Style Translation for Human Motion
Style translation is the process of transforming an input motion into a new style while preserving its original content. This problem is motivated by the needs of interactive applications, which require rapid processing of captured performances. Our solution learns to translate by analyzing differences between performances of the same content in input and output styles. It relies on a novel correspondence algorithm to align motions, and a linear time-invariant model to represent stylistic differences. Once the model is estimated with system identification, our system is capable of translating streaming input with simple linear operations at each frame.
Example-Based Control of Human Motion
In human motion control applications, the mapping between a control specification and an appropriate target motion often defies an explicit encoding. We present a method that allows such a mapping to be defined by example, given that the control specification is recorded motion. Our method begins by building a database of semantically meaningful instances of the mapping, each of which is represented by synchronized segments of control and target motion. A dynamic programming algorithm can then be used to interpret an input control specification in terms of mapping instances. This interpretation induces a sequence of target segments from the database, which is concatenated to create the appropriate target motion. We evaluate our method on two examples of indirect control.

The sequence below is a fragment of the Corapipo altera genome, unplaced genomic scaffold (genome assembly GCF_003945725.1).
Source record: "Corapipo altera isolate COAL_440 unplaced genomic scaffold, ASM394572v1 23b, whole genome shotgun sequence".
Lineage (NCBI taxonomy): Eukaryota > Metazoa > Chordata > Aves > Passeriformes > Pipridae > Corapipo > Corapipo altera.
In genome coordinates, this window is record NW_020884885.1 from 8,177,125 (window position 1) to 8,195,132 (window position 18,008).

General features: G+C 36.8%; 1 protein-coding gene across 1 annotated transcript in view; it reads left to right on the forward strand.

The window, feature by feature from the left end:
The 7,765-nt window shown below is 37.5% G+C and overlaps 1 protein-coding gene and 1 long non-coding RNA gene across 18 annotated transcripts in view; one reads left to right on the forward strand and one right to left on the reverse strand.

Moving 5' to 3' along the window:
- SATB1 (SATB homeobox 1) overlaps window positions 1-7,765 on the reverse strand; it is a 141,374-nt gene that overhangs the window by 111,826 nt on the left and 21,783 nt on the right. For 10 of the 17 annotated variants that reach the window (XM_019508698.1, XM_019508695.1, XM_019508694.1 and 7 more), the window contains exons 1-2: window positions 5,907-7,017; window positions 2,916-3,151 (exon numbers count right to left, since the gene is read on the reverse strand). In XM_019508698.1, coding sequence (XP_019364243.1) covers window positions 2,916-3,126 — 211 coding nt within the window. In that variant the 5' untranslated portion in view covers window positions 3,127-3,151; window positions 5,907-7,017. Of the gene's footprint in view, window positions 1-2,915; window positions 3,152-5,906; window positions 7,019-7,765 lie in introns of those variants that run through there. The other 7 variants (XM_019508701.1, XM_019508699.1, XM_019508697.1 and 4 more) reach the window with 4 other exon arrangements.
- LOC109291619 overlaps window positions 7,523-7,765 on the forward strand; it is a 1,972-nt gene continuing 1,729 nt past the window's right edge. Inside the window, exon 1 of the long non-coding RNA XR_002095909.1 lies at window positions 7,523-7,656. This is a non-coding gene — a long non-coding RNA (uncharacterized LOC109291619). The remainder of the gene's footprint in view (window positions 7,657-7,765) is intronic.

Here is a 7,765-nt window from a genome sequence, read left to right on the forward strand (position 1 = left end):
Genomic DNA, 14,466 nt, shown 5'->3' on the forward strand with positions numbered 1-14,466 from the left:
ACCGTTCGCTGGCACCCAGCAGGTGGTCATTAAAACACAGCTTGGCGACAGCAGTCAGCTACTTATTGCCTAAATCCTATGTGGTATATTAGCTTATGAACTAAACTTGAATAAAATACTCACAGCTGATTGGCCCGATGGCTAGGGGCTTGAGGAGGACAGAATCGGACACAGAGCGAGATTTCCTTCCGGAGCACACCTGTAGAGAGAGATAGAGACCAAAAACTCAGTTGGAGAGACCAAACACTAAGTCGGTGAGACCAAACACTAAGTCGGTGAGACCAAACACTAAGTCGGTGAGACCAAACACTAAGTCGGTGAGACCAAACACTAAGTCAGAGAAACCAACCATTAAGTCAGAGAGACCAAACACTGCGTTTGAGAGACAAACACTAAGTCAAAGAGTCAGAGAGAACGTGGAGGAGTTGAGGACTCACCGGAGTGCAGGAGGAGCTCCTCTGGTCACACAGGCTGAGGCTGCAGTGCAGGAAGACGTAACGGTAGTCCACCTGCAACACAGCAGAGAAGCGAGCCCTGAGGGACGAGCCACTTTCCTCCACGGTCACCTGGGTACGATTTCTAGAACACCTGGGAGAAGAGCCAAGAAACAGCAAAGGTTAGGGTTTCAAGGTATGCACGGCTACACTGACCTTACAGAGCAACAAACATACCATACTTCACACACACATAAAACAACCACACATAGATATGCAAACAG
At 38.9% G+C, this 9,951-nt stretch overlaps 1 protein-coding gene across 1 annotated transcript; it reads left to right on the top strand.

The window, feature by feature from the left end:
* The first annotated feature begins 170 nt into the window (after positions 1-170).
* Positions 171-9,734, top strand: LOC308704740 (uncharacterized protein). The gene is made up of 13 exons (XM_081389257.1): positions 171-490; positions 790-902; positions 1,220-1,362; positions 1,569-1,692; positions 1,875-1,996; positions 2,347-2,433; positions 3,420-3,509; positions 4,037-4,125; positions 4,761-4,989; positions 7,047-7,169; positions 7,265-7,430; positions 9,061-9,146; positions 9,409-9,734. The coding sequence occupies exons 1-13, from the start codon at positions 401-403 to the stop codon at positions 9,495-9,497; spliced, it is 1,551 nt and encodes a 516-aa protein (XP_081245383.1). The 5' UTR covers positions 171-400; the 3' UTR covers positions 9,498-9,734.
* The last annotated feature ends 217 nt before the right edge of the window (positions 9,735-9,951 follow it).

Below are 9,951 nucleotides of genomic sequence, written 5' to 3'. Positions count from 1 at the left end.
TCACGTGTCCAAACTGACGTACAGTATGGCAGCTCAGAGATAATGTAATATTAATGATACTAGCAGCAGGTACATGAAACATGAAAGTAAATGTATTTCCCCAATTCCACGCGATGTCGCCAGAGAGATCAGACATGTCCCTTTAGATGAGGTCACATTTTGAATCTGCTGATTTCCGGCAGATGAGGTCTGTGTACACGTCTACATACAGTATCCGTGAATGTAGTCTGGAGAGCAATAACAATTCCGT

Texture Transfer Using Geometric Correlation
Texture variation on real-world objects often correlates with underlying geometric characteristics and creates a visually rich appearance. We present a technique to transfer such geometry-dependent texture variation from an example textured model to new geometry in a visually consistent way. It captures the correlation between a set of geometric features, such as curvature, and the observed diffuse texture. We perform dimensionality reduction on the overcomplete feature set which yields a compact guidance field that is used to drive a spatially varying texture synthesis model. In addition, we introduce a method to enrich the guidance field when the target geometry strongly differs from the example.
Image-Driven Navigation of Analytical BRDF Models
Specifying parameters of analytic BRDF models is a difficult task as these parameters are often not intuitive for artists and their effect on appearance can be non-uniform. Ideally, a given step in the parameter space should produce a predictable and perceptually-uniform change in the rendered image. Systems that employ psychophysics have produced important advances in this direction; however, the requirement of user studies limits scalability of these approaches. In this work, we propose a new and intuitive method for designing material appearance. First, we define a computational metric between BRDFs that is based on rendered images of a scene under natural illumination. We show that our metric produces results that agree with previous perceptual studies.